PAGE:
In a modern relationship, it's all about the balance of power, says Aaron Traister. REDBOOK.
An unusual thing happened in my house recently: My wife, Karel, and I came into a windfall. (Losing money is our regular M.O.) Somehow, this happy reversal of fortune led to an unpleasant disagreement. Karel wanted to use the money to pay off our credit card debt, while I wanted to fix the many problems in our kitchen, starting with the gaping hole in the ceiling. It was a mighty battle between two well-armed combatants. Neither of us gave an inch, and ultimately we reached a stalemate. The next morning, I asked the guy who sells me my morning coffee (he also doubles as my marriage consigliere) what we should do. I should have expected the response I got, since he's the type of guy who still refers to women as "broads." He answered my question with a question: "Who wears the pants in your family?"
"Well," I told him honestly, "it depends."
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For old-school guys like my consigliere, it was so easy. Back in the day, the divisions of labor and responsibility were clearly defined: Mom ran the home and raised the kids; Dad went to work, handled the money, and had the final word. There is a part of me that longs for that man-of-the-house era, because the label came with a finite set of responsibilities, while 21st-century living is all flux and negotiation. In our marriage, and in most, we're both responsible for paying the bills, as well as cleaning the toilet bowl. My coffee consigliere wouldn't like hearing this, but nowadays it's not about who wears the pants. It's about finding the most comfortable way to share the pants. And yes, we all look and feel a little silly at times. But these rules have helped Karel and me find balance. Maybe they'll help you.
Whoever is smarter with money should handle it. Period. I've known guys who manage the family's money because they think it's a "man's job," even when it's clear their wives are better equipped to run the finances. My friend James and his wife, Gail, have a fairly traditional division of labor: He goes to work; she takes care of the house and the kids. (James would punch me in the face if I didn't also mention that he does his share of diaper-changing, cooking, and cleaning.) Yet Gail is the money person in the couple. That's not to say James would blow all their savings on bourbon and betting on NASCAR races, but Gail thinks long-term and is more disciplined when it comes to spending. It's the same at our house: Karel and I earn roughly the same amount, but she's in charge of the cash because she can very clearly demonstrate why her financial plans work better than mine. Mostly it's because they don't involve investing in old comic books.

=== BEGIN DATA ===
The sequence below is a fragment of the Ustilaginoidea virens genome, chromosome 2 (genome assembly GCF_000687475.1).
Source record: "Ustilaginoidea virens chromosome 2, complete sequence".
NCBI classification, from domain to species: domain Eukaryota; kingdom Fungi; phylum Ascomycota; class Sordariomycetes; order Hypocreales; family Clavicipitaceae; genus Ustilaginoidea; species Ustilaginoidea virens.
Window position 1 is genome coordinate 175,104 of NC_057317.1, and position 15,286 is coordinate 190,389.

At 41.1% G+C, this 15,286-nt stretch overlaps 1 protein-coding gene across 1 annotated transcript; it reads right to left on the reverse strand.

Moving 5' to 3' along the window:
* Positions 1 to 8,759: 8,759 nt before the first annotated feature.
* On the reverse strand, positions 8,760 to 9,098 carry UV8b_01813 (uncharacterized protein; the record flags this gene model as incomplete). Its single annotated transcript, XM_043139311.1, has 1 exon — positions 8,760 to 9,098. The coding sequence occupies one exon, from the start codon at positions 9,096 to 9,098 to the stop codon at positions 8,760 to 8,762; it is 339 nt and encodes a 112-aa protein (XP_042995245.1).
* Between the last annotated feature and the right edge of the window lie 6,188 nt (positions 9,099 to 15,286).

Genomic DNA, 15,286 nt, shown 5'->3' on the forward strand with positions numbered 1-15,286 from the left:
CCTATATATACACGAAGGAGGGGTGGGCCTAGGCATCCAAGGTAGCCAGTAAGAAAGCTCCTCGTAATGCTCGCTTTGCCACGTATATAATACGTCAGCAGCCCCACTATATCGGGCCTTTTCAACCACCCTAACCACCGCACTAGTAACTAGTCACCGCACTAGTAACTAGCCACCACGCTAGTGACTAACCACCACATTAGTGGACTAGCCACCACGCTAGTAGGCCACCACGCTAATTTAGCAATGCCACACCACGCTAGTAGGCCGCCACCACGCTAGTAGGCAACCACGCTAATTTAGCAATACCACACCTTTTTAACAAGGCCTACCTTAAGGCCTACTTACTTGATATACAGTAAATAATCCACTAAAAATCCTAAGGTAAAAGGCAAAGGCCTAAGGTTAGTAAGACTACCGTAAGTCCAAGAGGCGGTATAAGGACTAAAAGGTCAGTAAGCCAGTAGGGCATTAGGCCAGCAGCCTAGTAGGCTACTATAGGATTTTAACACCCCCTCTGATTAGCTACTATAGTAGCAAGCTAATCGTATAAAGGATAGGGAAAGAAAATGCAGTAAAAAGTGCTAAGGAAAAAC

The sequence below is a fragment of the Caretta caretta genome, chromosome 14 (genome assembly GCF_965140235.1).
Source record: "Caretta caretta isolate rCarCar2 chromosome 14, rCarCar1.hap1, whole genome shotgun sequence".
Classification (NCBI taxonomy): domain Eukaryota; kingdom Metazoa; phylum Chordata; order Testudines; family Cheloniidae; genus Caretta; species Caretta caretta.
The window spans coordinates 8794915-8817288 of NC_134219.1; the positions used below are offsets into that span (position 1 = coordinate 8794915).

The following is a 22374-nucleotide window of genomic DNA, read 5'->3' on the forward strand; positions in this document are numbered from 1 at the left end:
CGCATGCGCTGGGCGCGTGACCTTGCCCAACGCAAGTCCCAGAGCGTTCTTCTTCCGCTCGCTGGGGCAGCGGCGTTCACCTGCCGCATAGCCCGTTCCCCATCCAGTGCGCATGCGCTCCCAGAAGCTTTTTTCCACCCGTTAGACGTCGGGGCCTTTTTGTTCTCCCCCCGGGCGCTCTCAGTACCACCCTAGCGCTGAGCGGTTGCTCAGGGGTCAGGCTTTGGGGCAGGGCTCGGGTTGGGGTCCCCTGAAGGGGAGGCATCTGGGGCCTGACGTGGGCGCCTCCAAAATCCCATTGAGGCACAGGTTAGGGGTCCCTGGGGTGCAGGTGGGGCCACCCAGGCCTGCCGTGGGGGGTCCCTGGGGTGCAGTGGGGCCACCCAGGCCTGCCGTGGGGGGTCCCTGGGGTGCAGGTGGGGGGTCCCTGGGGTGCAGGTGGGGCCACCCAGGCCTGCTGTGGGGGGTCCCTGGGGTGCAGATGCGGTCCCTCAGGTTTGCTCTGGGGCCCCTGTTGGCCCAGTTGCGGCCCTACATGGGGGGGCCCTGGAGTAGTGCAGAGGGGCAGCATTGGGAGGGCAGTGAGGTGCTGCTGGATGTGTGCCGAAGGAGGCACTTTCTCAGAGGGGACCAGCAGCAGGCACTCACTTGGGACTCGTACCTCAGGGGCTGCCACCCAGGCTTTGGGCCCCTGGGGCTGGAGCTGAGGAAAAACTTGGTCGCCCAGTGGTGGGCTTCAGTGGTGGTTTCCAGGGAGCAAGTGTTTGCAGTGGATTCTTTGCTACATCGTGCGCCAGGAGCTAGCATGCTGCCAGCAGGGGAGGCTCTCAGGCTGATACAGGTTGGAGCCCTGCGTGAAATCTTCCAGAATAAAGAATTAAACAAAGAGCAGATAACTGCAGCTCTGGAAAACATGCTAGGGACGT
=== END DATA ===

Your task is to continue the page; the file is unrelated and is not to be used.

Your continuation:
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Let him handle some "wife stuff." Working from home and taking care of our kids during the day, I spend a lot of time around the house. That's made me more invested in how our place looks. From vacuuming to furniture feng shui to choosing art for the walls, the house has become my canvas... or Thunderdome, depending on how you look at it. Karel tried to fight it at first--she clung to the idea that decorating was somehow her genetic responsib ility--but her vision for our home was muddled. Eventually, she had to admit that I have a very clear point of view, decor-wise, and a real eye for vintage. (Just to give you an idea, my home looks like a cross between my grandparents' Maine farmhouse and a car garage from the 1920s. And you're right, Karel is a very lucky lady.) If your guy shows interest in getting in touch with his inner Martha Stewart, let him. It'll take stuff off your plate. Imagine never planning another child's birthday party again! So what if they all have a monster-truck theme? Is that really a bad thing?
Switch off playing bad cop. I've seen a lot of parents who work full time avoid disciplining their children, because no one wants to spend the limited hours they have with their kids yelling at them. Ultimately, those children wind up doing terrible things to the family dog. Being a stay-at-home dad is probably the reason I'm more comfortable disciplining the kids than Karel is. I can't tell you the number of times she's turned to me when the kids are acting crazy and said, "I just got home from work and I don't want to have to holler at them." My advice for two-income families: Alternate months playing bad cop. When it's your turn to be the disciplinarian, your kids won't love you any less. I yell at my kids all the time and they still think I'm a pretty cool dad.
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It took Karel and me years (as well as a few blowout fights) to shed our preconceived ideas about what our relationship should look like. Once we learned that our marriage wasn't going to conform to some established model, it all got a lot easier. So if you are wondering, here's what we did with our modest windfall: We paid off our credit card debt. Not because Karel wears the pants, but because in the long run, she was right.
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